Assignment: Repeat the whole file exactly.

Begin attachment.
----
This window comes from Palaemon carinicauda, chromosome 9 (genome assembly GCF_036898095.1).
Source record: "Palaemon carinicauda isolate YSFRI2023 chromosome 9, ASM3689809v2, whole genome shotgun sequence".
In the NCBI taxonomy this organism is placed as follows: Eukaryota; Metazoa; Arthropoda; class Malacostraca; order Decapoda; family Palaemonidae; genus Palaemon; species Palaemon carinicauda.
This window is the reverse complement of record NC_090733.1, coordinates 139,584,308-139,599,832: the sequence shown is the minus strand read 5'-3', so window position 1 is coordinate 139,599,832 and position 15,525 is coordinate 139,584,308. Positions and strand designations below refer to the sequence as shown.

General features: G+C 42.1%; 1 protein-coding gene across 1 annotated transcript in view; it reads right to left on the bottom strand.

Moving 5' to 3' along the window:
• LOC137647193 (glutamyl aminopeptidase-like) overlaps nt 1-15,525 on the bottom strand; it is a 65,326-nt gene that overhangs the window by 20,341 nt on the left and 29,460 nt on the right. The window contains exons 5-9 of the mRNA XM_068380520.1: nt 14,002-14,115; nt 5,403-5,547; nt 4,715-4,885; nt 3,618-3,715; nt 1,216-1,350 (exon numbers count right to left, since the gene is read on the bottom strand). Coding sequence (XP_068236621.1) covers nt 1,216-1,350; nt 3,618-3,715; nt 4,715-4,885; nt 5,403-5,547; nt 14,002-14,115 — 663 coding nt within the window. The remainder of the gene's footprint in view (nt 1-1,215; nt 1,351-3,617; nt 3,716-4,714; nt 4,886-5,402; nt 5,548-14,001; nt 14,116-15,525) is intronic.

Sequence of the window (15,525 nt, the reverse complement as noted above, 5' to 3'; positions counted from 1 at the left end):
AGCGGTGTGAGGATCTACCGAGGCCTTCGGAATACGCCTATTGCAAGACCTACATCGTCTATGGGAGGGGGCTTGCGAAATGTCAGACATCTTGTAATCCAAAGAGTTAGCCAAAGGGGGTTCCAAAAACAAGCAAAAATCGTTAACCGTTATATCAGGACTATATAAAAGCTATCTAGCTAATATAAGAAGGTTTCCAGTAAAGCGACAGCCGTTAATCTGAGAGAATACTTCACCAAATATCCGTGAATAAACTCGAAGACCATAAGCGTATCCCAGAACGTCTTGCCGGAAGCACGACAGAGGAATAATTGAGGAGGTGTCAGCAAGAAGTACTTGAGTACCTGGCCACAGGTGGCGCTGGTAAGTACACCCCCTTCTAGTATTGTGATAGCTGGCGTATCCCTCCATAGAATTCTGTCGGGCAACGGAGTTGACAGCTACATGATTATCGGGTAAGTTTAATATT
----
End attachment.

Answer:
This window comes from Palaemon carinicauda, chromosome 9 (genome assembly GCF_036898095.1).
Source record: "Palaemon carinicauda isolate YSFRI2023 chromosome 9, ASM3689809v2, whole genome shotgun sequence".
In the NCBI taxonomy this organism is placed as follows: Eukaryota; Metazoa; Arthropoda; class Malacostraca; order Decapoda; family Palaemonidae; genus Palaemon; species Palaemon carinicauda.
This window is the reverse complement of record NC_090733.1, coordinates 139,584,308-139,599,832: the sequence shown is the minus strand read 5'-3', so window position 1 is coordinate 139,599,832 and position 15,525 is coordinate 139,584,308. Positions and strand designations below refer to the sequence as shown.

General features: G+C 42.1%; 1 protein-coding gene across 1 annotated transcript in view; it reads right to left on the bottom strand.

Moving 5' to 3' along the window:
• LOC137647193 (glutamyl aminopeptidase-like) overlaps nt 1-15,525 on the bottom strand; it is a 65,326-nt gene that overhangs the window by 20,341 nt on the left and 29,460 nt on the right. The window contains exons 5-9 of the mRNA XM_068380520.1: nt 14,002-14,115; nt 5,403-5,547; nt 4,715-4,885; nt 3,618-3,715; nt 1,216-1,350 (exon numbers count right to left, since the gene is read on the bottom strand). Coding sequence (XP_068236621.1) covers nt 1,216-1,350; nt 3,618-3,715; nt 4,715-4,885; nt 5,403-5,547; nt 14,002-14,115 — 663 coding nt within the window. The remainder of the gene's footprint in view (nt 1-1,215; nt 1,351-3,617; nt 3,716-4,714; nt 4,886-5,402; nt 5,548-14,001; nt 14,116-15,525) is intronic.

Sequence of the window (15,525 nt, the reverse complement as noted above, 5' to 3'; positions counted from 1 at the left end):
AGCGGTGTGAGGATCTACCGAGGCCTTCGGAATACGCCTATTGCAAGACCTACATCGTCTATGGGAGGGGGCTTGCGAAATGTCAGACATCTTGTAATCCAAAGAGTTAGCCAAAGGGGGTTCCAAAAACAAGCAAAAATCGTTAACCGTTATATCAGGACTATATAAAAGCTATCTAGCTAATATAAGAAGGTTTCCAGTAAAGCGACAGCCGTTAATCTGAGAGAATACTTCACCAAATATCCGTGAATAAACTCGAAGACCATAAGCGTATCCCAGAACGTCTTGCCGGAAGCACGACAGAGGAATAATTGAGGAGGTGTCAGCAAGAAGTACTTGAGTACCTGGCCACAGGTGGCGCTGGTAAGTACACCCCCTTCTAGTATTGTGATAGCTGGCGTATCCCTCCATAGAATTCTGTCGGGCAACGGAGTTGACAGCTACATGATTATCGGGTAAGTTTAATATT